Food’s eas­ier to eat than shoot

Sunday Star-Times - Escape - - FRONT PAGE -

Bring a plate, said the in­vi­ta­tion, so I packed six into my satchel: a sil­ver serv­ing tray, three op shop finds and two chipped Eng­lish china plates from my late grand­mother’s crock­ery col­lec­tion. I also took along a clutch of tar­nished vin­tage cut­lery, an old school friend and my cell­phone charger.

It was a din­ner party with a dif­fer­ence. Last week­end I joined 40 other pay­ing guests at the in­au­gu­ral #foodog­ra­phynz din­ner at the New Zealand School of Food & Wine in Auck­land. A work­shop for wannabe food blog­gers, we were there to eat, drink and mer­rily hash­tag our way through five pho­to­genic cour­ses, from roast lamb on a bed of peeled broad beans to pan­na­cotta with kaf­fir lime syrup, for our so­cial me­dia feeds.

How quaint it is to think that, only a few years ago, it was con­sid­ered rude to pho­to­graph your food in pub­lic. Top New York chefs threw hissy fits and banned cam­era-clutch­ing cus­tomers from their res­tau­rants, while food writ­ers foamed at the mouth about bad man­ners and a lack of din­ing eti­quette.

But a gen­er­a­tion of food blog­gers takes no no­tice as they set up tiny tripods or stand on their chairs to pap their plates. These days, no one bats an eye­lid or an iPhone at the prac­tice.

Eti­quette aside, tak­ing ap­petis­ing pho­tos of food is harder than it looks. As some­one who has never worked in hos­pi­tal­ity and whose gen­eral idea of plat­ing up is to seg­re­gate the pro­tein and home­grown veg­eta­bles with a moun­tain of carbs, it is also, I can at­test, quite stress­ful.

My spare bed­room dou­bles as a some­time pho­to­graphic stu­dio. While recipe test­ing dam­son plum pre­serves re­cently, I styled up a bot­tle of home­made dam­son plum and pep­per­corn sauce com­plete with retro table­cloth, spice jars and a de­lib­er­ately dirty la­dle.

It wasn’t un­til I looked at the pho­to­graphs later that I re­alised a blowfly had com­mit­ted sui­cide in the bot­tle; if you zoom in, you can see its wings stick­ing out of the sauce.

If food styling is an art form, com­pet­i­tive food styling is a blood sport. The #foodog­ra­phynz din­ner was as high stakes as MasterChef, ex­cept we didn’t have to ac­tu­ally cook any­thing, just as­sem­ble the in­gre­di­ents in a suit­ably arty fash­ion.

We had just 40 min­utes to plate up, post a pho­to­graph on­line, pol­ish it off and move on to the next dish.

No sooner had I started on the Asian chicken salad and my time man­age­ment skills proved lack­ing. When the 10-minute bell sounded, I was still dither­ing over how best to scat­ter the mung bean sprouts over my un­tidy nest of soba noo­dles.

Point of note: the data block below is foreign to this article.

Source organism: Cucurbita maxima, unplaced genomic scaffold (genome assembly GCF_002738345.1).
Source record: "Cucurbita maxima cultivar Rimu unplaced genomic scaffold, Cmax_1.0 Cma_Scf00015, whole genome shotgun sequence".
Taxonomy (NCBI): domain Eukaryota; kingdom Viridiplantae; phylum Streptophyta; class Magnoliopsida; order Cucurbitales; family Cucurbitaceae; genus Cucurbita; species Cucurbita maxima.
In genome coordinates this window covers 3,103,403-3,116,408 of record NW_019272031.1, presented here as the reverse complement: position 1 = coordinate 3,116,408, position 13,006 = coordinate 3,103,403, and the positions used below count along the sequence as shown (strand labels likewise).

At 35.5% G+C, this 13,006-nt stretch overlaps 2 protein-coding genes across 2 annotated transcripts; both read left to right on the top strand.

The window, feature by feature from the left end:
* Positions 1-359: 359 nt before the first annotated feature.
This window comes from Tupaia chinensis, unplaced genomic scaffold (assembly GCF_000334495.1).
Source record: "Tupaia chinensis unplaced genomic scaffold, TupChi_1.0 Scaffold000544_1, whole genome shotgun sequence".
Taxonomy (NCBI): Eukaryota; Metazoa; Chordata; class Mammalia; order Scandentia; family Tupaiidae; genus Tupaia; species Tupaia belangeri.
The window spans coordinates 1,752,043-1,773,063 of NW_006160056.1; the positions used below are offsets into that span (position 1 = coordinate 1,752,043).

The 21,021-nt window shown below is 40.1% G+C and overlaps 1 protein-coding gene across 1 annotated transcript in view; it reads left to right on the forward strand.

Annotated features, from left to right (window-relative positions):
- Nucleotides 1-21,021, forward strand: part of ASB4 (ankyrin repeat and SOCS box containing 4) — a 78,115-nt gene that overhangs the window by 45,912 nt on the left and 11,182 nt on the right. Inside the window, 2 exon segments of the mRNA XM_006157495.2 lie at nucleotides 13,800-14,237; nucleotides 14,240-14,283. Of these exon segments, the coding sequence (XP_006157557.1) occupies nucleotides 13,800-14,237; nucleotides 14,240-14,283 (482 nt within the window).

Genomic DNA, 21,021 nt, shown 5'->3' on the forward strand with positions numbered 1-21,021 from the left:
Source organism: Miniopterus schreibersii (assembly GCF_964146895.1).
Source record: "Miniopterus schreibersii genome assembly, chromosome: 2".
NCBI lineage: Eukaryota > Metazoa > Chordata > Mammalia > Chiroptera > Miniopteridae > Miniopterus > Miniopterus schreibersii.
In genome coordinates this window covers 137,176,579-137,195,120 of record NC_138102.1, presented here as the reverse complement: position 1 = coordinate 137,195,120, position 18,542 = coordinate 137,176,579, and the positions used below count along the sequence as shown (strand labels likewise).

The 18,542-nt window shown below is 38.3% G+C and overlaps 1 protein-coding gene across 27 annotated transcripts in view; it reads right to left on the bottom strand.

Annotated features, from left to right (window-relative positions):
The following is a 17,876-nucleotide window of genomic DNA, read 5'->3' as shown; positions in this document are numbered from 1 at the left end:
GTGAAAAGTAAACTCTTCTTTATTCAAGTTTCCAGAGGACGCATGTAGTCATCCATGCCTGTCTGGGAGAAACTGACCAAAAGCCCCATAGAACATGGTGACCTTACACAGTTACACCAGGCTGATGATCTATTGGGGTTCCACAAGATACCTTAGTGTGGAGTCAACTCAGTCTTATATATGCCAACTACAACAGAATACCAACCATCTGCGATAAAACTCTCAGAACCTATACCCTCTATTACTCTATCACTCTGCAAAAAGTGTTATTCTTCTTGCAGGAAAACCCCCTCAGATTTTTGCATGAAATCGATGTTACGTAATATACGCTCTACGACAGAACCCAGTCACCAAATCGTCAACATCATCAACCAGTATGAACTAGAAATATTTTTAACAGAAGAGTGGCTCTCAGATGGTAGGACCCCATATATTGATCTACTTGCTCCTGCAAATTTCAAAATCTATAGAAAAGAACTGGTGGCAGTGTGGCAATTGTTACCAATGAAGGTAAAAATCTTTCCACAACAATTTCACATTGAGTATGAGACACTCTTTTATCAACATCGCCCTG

Ten­sions ran high. There were mut­ter­ings about some com­peti­tors tak­ing more than their share of the snow­peas, while others hogged the sauce bot­tle.

There were paralysing philo­soph­i­cal de­bates about whether any dish really needs three types of puffed quinoa as a gar­nish, or whether it was symp­to­matic of what Slove­nian so­ci­ol­o­gist Re­nata Salecl la­belled The Tyranny of Choice in a con­sumerist so­ci­ety.

This is what I learned: ❚ It’s eas­ier to pimp food that some­one else has cooked. It’s quite lib­er­at­ing to non­cha­lantly fling in­gre­di­ents at the plate, like Jack­son Pol­lock flick­ing paint at a can­vas, when a be­hind-thescenes team of min­ions has pre­pared ev­ery­thing in ad­vance. ❚ You can never have too much green. Not just be­cause it’s Pan­tone’s 2017 Colour of the Year but be­cause ev­ery­thing from raw fish to roast pump­kin looks tastier with a ca­sual scat­ter­ing of sprouted co­rian­der or mus­tard mi­cro­greens. ❚ Toasted black sesame is crack. (Also, if you eat enough of it, ap­par­ently it stops your hair turn­ing grey.) ❚ Wait un­til af­ter you’ve taken the photo to drown your din­ner in de­li­cious gravy, jus or dress­ing. ❚ Smash it. From crushed meringues and pureed peas to choco­late cake reimag­ined as top­soil, de­mo­li­tion rather than de­con­struc­tion is the or­der of the day. ❚ Only eat out be­fore dusk. Ev­ery­thing looks juicier in nat­u­ral day­light.

Pri­vate chef-for-hire Gemma Miles was judged over­all #foodog­ra­phynz cham­pion with her sassy com­po­si­tion of salmon and trevally sashimi with caviar pearls, sliced daikon, cu­cum­ber rib­bons and wasabi creme fraiche on a slate plate.

Seated across from me was Pam, a 73-year-old flo­ral artist. ‘‘Good­ness,’’ she chuck­led. ‘‘This is a first: a din­ner party where it’s ac­tu­ally po­lite to keep your phone on the ta­ble.’’

Eti­quette aside, tak­ing ap­petis­ing pho­tos of food is harder than it looks.

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